This is a descriptive study of publicly available and rurally relevant characteristics of all 182 allopathic and osteopathic medical schools operating in the 50 states and the District of Columbia in 2016, with rural program information for these schools updated in 2019. The authors constructed a “rural program” definition in order to systematically catalog coordinated and strategic medical school efforts to produce a rural physician workforce.
Rural PREP has adapted a process, originally developed for cancer research, to engage community members in a research Design and Dissemination Studio in rural health professions education, enlarging a scholarly community of practice in preparing a future rural health workforce. Longenecker RL, Schmitz D, Pollack SW, Patterson DG. A design and dissemination studio: Building a […]
Since the Flexner Report in 1910, medical education has taken a primarily technical approach to preparing students for science-based medical practice. Adequately addressing the complex problems leading to population health disparities and achieving health equity is not possible through a technical approach to education alone. Inspired by Frank Lloyd Wright, who brought organic architecture to […]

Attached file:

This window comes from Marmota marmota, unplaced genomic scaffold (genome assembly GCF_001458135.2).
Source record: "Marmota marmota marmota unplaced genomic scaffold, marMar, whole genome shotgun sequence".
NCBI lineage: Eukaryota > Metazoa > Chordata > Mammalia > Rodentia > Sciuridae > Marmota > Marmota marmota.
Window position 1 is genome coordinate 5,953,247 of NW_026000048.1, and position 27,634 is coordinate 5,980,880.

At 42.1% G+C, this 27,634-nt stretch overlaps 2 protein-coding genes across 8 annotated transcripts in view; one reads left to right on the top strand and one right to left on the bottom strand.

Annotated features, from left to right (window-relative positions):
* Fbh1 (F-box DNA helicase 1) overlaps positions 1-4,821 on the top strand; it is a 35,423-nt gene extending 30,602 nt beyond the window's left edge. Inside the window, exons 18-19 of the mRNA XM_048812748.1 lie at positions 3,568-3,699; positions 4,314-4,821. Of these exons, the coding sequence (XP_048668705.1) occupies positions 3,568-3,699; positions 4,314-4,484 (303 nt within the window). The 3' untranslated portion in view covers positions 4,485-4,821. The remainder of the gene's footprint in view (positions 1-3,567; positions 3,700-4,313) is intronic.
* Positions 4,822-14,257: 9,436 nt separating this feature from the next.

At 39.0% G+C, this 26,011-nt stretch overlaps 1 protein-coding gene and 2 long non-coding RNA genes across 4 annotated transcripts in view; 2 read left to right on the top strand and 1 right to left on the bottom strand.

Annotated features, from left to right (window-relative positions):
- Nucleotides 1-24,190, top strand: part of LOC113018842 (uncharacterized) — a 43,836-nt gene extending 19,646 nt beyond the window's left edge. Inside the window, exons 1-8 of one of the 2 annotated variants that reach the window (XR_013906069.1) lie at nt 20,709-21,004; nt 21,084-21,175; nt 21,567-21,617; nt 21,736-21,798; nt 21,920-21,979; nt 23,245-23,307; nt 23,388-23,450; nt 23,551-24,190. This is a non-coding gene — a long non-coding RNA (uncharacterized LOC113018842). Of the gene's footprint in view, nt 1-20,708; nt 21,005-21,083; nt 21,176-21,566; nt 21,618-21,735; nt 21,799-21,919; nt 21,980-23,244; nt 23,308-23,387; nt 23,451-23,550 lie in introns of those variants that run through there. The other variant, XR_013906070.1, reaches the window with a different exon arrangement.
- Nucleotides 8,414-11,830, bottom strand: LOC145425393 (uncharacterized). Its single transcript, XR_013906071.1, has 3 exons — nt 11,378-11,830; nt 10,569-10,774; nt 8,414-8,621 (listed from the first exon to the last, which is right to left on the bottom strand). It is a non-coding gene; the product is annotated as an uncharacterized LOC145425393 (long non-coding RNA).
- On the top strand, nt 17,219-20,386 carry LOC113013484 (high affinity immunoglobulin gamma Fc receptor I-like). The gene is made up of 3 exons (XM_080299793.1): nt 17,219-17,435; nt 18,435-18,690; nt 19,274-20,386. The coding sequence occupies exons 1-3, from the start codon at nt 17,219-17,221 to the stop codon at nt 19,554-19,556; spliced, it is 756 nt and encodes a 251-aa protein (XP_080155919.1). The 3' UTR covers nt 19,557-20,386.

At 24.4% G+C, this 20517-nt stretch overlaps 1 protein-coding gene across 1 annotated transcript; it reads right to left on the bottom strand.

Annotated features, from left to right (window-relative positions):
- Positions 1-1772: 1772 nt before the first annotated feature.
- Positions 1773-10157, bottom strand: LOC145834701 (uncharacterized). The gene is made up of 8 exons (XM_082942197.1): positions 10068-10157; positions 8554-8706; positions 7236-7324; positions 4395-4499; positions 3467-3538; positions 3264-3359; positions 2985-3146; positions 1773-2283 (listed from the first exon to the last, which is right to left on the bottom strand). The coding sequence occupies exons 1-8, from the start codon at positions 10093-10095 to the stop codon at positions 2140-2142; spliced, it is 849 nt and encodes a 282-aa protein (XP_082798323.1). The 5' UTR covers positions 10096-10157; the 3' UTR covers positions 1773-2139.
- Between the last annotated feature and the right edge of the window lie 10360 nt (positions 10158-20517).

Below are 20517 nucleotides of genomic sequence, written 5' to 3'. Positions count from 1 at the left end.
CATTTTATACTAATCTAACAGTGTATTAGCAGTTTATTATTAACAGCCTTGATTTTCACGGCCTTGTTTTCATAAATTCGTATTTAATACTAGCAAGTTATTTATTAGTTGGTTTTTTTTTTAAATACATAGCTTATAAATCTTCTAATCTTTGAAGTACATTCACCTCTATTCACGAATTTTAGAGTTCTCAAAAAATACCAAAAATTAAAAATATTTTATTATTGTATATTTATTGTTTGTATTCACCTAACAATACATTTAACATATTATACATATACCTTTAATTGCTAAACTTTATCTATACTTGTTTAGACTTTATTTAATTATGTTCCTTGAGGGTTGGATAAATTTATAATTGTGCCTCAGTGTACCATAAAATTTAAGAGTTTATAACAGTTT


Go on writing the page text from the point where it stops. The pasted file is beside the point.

Encouraging and supporting nurse practitioners (NPs) to practice in rural clinical sites can alleviate rural primary care provider shortages. This study will identify characteristics of successful models of postgraduate NP clinical training programs that support NPs’ transition to rural employment and effective practice through interviews with key stakeholders at rural and rural-serving primary care NP residencies.
This study explores the history of National Residency Matching Program (NRMP) match rates for rurally located family medicine residency programs over the past 25 years (1995-2020) in an effort to examine the widely held perception that low match rates equate to unfavorable program outcomes and to identify successful recruitment strategies for rural programs and for recruitment to rural practice generally.
Increased medical school class sizes and new medical schools have not addressed the workforce inadequacies in primary care or underserved settings. This article outlines admissions strategies to recruit students likely to practice in primary care or underserved settings.